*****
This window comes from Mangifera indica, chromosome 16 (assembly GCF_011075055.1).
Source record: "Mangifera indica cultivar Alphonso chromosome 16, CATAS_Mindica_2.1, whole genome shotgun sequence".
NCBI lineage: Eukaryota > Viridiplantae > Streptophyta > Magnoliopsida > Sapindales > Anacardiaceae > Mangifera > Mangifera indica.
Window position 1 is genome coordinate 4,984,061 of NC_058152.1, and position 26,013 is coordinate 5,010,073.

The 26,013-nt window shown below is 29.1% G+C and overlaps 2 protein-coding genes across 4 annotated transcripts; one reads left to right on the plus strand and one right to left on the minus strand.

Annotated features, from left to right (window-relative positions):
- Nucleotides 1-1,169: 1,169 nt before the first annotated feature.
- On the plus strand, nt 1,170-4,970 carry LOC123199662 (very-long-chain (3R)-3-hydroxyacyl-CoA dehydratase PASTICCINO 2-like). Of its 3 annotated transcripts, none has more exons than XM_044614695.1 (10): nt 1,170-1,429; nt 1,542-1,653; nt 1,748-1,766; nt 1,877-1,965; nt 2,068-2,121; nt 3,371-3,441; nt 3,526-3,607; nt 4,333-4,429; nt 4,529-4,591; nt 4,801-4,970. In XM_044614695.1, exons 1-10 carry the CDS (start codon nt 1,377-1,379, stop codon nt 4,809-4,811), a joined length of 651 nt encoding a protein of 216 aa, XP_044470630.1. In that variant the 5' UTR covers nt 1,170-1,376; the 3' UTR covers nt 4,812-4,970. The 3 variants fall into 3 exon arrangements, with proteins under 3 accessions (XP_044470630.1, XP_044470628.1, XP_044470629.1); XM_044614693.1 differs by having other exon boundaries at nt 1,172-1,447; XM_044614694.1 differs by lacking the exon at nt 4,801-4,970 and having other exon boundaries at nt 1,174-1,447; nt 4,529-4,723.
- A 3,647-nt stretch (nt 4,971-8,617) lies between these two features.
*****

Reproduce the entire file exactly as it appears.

This window comes from Mangifera indica, chromosome 16 (assembly GCF_011075055.1).
Source record: "Mangifera indica cultivar Alphonso chromosome 16, CATAS_Mindica_2.1, whole genome shotgun sequence".
NCBI lineage: Eukaryota > Viridiplantae > Streptophyta > Magnoliopsida > Sapindales > Anacardiaceae > Mangifera > Mangifera indica.
Window position 1 is genome coordinate 4,984,061 of NC_058152.1, and position 26,013 is coordinate 5,010,073.

The 26,013-nt window shown below is 29.1% G+C and overlaps 2 protein-coding genes across 4 annotated transcripts; one reads left to right on the plus strand and one right to left on the minus strand.

Annotated features, from left to right (window-relative positions):
- Nucleotides 1-1,169: 1,169 nt before the first annotated feature.
- On the plus strand, nt 1,170-4,970 carry LOC123199662 (very-long-chain (3R)-3-hydroxyacyl-CoA dehydratase PASTICCINO 2-like). Of its 3 annotated transcripts, none has more exons than XM_044614695.1 (10): nt 1,170-1,429; nt 1,542-1,653; nt 1,748-1,766; nt 1,877-1,965; nt 2,068-2,121; nt 3,371-3,441; nt 3,526-3,607; nt 4,333-4,429; nt 4,529-4,591; nt 4,801-4,970. In XM_044614695.1, exons 1-10 carry the CDS (start codon nt 1,377-1,379, stop codon nt 4,809-4,811), a joined length of 651 nt encoding a protein of 216 aa, XP_044470630.1. In that variant the 5' UTR covers nt 1,170-1,376; the 3' UTR covers nt 4,812-4,970. The 3 variants fall into 3 exon arrangements, with proteins under 3 accessions (XP_044470630.1, XP_044470628.1, XP_044470629.1); XM_044614693.1 differs by having other exon boundaries at nt 1,172-1,447; XM_044614694.1 differs by lacking the exon at nt 4,801-4,970 and having other exon boundaries at nt 1,174-1,447; nt 4,529-4,723.
- A 3,647-nt stretch (nt 4,971-8,617) lies between these two features.